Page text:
Prosecutors are no longer seeking the death penalty for those charged in the 2015 shooting death of Jonathan Krueger, and the jury trial in the case has been rescheduled for April of 2022.
Justin Delone Smith, Roman Gonzalez and Efrain Diaz, Jr., are each charged with murder and two counts of robbery in connection with Krueger’s death. Smith is also facing charges of tampering with evidence and fleeing or evading police.
Krueger, a University of Kentucky student and photographer of The Kentucky Kernel, the student newspaper, was fatally shot on April 17, 2015 while he and a friend were walking near campus.
During a status hearing for the defendants in the case Wednesday morning, the jury trial, which was previously scheduled to begin in May, was pushed to April 4, 2022.
Kim Green, a defense attorney representing Smith, said during the hearing that there had been negotiations toward a plea deal, but that they’d not gone forward because a stipulation that all of the defendants had to be in agreement on the plea could not be met.
It was also mentioned during Wednesday’s hearing by assistant commonwealth’s attorney Amanda Morgan that the death penalty is no longer being sought in the cases against Smith and Diaz.
Because of aggravating factors, Diaz and Smith could still face life in prison without the possibility of parole or life in prison without the possibility of parole for 25 years if they are convicted on the charges of murder and robbery.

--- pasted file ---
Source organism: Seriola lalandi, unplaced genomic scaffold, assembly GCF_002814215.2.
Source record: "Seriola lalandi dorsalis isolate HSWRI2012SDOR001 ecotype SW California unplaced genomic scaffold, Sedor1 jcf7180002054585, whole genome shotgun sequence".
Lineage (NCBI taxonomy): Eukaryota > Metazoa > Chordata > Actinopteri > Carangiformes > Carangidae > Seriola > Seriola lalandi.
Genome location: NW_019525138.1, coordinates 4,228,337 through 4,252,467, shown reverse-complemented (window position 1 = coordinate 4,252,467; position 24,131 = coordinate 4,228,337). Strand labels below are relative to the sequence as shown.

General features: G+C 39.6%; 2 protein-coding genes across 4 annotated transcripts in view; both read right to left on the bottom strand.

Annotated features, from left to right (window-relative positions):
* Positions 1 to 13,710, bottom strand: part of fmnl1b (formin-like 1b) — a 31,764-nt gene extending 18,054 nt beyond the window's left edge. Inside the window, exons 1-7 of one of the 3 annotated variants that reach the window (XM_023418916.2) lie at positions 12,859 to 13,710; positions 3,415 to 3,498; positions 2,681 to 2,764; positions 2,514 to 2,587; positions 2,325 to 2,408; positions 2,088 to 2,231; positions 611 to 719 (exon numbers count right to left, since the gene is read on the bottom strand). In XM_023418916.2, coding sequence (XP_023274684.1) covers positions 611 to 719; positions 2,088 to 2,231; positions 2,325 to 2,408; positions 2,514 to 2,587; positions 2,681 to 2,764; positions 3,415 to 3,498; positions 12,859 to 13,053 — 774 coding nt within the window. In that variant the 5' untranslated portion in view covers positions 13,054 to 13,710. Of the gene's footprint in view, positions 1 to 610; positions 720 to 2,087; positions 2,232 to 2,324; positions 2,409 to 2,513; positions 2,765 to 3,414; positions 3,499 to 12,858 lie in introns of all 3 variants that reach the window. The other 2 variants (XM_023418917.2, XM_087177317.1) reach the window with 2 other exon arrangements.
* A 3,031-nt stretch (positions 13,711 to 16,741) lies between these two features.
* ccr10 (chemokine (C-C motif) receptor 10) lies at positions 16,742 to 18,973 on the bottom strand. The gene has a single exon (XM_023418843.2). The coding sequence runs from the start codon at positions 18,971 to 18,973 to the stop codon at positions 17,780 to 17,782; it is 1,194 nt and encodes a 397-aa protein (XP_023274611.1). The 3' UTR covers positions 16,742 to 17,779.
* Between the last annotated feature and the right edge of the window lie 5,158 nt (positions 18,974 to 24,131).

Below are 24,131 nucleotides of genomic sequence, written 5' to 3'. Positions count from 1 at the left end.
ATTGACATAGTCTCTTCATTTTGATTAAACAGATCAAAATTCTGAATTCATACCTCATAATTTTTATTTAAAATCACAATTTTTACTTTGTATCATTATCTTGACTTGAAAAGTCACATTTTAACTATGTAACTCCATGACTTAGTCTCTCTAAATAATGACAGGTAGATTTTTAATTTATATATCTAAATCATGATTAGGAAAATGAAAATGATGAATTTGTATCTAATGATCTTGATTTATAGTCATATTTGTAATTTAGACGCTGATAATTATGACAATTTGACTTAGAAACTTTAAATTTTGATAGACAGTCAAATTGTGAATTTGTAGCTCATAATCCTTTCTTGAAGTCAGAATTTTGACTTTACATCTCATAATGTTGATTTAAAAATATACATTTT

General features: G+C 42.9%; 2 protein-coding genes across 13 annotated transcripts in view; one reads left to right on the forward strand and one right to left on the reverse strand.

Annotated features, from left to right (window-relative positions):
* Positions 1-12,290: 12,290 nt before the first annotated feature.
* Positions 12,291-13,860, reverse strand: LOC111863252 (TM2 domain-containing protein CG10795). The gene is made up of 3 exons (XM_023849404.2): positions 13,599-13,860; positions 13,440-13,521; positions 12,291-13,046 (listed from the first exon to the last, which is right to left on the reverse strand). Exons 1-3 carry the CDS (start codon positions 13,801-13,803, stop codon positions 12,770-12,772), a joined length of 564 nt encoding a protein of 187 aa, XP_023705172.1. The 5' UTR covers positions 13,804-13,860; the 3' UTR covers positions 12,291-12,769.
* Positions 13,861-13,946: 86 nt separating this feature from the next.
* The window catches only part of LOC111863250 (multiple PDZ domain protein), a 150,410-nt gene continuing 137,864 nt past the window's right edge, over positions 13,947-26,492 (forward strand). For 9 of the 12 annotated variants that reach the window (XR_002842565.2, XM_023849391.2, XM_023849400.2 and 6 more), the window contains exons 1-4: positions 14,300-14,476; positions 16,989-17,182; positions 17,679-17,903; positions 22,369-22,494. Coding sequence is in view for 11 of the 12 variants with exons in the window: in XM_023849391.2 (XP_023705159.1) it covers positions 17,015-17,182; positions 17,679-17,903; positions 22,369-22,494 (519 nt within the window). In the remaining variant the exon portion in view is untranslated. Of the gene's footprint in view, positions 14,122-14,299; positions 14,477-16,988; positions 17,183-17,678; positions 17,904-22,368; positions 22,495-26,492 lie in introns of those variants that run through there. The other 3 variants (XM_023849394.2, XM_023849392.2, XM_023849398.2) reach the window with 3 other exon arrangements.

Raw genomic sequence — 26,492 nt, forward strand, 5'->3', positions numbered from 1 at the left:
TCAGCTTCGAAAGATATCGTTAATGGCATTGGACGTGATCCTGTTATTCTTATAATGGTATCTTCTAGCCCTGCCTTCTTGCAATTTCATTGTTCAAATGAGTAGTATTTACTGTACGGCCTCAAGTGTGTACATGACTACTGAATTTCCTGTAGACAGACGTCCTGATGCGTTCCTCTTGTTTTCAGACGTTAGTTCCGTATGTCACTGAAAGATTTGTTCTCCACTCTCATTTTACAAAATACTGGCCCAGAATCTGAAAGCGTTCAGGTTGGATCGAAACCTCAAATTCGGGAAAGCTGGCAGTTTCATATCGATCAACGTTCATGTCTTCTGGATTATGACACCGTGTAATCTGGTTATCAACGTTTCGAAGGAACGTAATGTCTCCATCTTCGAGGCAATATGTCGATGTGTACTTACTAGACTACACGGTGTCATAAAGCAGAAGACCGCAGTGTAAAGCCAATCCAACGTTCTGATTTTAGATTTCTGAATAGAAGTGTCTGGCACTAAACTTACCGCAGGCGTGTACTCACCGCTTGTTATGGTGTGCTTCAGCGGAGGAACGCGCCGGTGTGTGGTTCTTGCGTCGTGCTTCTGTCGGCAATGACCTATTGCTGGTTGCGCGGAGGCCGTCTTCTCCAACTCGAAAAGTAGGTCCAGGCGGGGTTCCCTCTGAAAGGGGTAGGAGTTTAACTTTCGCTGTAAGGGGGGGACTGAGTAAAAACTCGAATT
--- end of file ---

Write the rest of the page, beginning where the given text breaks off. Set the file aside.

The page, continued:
Gonzalez was never eligible for the death penalty because he was a juvenile when the shooting occurred. If convicted, he could face life in prison without the possibility of parole for 25 years.
The question of whether Smith and Diaz should be eligible for the death penalty was part of a legal battle that ended when the Kentucky Supreme Court declined last year to make a ruling on the question. It was too early to make a decision in the matter, because none of the defendants in question had actually been convicted or sentenced to death at that point, according to the court.
The question was first raised in 2017 when Fayette Circuit Court Judge Ernesto Scorsone ruled in another case that people under the age of 21 at the time of an alleged offense should be ineligible for the death penalty because their brains are not fully developed by that age. Prosecutors appealed the decision, and it eventually landed before the Kentucky Supreme Court.
Background stories on Jonathan’s murder: